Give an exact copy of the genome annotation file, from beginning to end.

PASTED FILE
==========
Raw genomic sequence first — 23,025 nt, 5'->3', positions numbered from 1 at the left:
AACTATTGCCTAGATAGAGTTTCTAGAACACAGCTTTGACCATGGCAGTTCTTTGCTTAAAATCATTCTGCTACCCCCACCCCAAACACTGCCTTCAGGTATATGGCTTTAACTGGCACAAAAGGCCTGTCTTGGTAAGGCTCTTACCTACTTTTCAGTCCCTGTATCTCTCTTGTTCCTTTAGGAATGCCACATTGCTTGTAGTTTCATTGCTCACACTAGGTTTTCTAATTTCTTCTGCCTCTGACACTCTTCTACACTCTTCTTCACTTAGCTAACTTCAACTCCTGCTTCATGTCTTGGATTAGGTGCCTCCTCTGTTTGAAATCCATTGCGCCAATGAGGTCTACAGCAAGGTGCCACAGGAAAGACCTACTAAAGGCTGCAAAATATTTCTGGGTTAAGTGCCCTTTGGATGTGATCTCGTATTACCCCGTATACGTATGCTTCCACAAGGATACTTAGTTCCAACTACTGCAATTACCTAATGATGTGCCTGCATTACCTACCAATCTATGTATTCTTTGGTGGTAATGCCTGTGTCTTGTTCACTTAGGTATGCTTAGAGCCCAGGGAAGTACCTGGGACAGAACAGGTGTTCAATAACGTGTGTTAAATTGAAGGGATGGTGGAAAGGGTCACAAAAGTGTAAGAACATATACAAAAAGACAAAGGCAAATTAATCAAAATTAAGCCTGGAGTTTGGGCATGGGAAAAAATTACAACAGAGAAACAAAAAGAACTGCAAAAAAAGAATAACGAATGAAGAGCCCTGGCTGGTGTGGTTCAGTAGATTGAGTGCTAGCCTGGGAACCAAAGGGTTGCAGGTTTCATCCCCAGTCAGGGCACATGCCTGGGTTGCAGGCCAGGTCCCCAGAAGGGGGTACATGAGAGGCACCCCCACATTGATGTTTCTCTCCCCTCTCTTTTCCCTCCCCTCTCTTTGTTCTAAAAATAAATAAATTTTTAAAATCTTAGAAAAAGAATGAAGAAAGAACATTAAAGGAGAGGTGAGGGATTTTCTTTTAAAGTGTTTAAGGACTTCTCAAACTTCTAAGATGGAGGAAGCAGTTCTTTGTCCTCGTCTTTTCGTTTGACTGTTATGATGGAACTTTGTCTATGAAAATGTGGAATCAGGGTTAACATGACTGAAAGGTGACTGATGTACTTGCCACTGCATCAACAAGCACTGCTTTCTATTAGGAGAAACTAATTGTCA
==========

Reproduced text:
Raw genomic sequence first — 23,025 nt, 5'->3', positions numbered from 1 at the left:
AACTATTGCCTAGATAGAGTTTCTAGAACACAGCTTTGACCATGGCAGTTCTTTGCTTAAAATCATTCTGCTACCCCCACCCCAAACACTGCCTTCAGGTATATGGCTTTAACTGGCACAAAAGGCCTGTCTTGGTAAGGCTCTTACCTACTTTTCAGTCCCTGTATCTCTCTTGTTCCTTTAGGAATGCCACATTGCTTGTAGTTTCATTGCTCACACTAGGTTTTCTAATTTCTTCTGCCTCTGACACTCTTCTACACTCTTCTTCACTTAGCTAACTTCAACTCCTGCTTCATGTCTTGGATTAGGTGCCTCCTCTGTTTGAAATCCATTGCGCCAATGAGGTCTACAGCAAGGTGCCACAGGAAAGACCTACTAAAGGCTGCAAAATATTTCTGGGTTAAGTGCCCTTTGGATGTGATCTCGTATTACCCCGTATACGTATGCTTCCACAAGGATACTTAGTTCCAACTACTGCAATTACCTAATGATGTGCCTGCATTACCTACCAATCTATGTATTCTTTGGTGGTAATGCCTGTGTCTTGTTCACTTAGGTATGCTTAGAGCCCAGGGAAGTACCTGGGACAGAACAGGTGTTCAATAACGTGTGTTAAATTGAAGGGATGGTGGAAAGGGTCACAAAAGTGTAAGAACATATACAAAAAGACAAAGGCAAATTAATCAAAATTAAGCCTGGAGTTTGGGCATGGGAAAAAATTACAACAGAGAAACAAAAAGAACTGCAAAAAAAGAATAACGAATGAAGAGCCCTGGCTGGTGTGGTTCAGTAGATTGAGTGCTAGCCTGGGAACCAAAGGGTTGCAGGTTTCATCCCCAGTCAGGGCACATGCCTGGGTTGCAGGCCAGGTCCCCAGAAGGGGGTACATGAGAGGCACCCCCACATTGATGTTTCTCTCCCCTCTCTTTTCCCTCCCCTCTCTTTGTTCTAAAAATAAATAAATTTTTAAAATCTTAGAAAAAGAATGAAGAAAGAACATTAAAGGAGAGGTGAGGGATTTTCTTTTAAAGTGTTTAAGGACTTCTCAAACTTCTAAGATGGAGGAAGCAGTTCTTTGTCCTCGTCTTTTCGTTTGACTGTTATGATGGAACTTTGTCTATGAAAATGTGGAATCAGGGTTAACATGACTGAAAGGTGACTGATGTACTTGCCACTGCATCAACAAGCACTGCTTTCTATTAGGAGAAACTAATTGTCA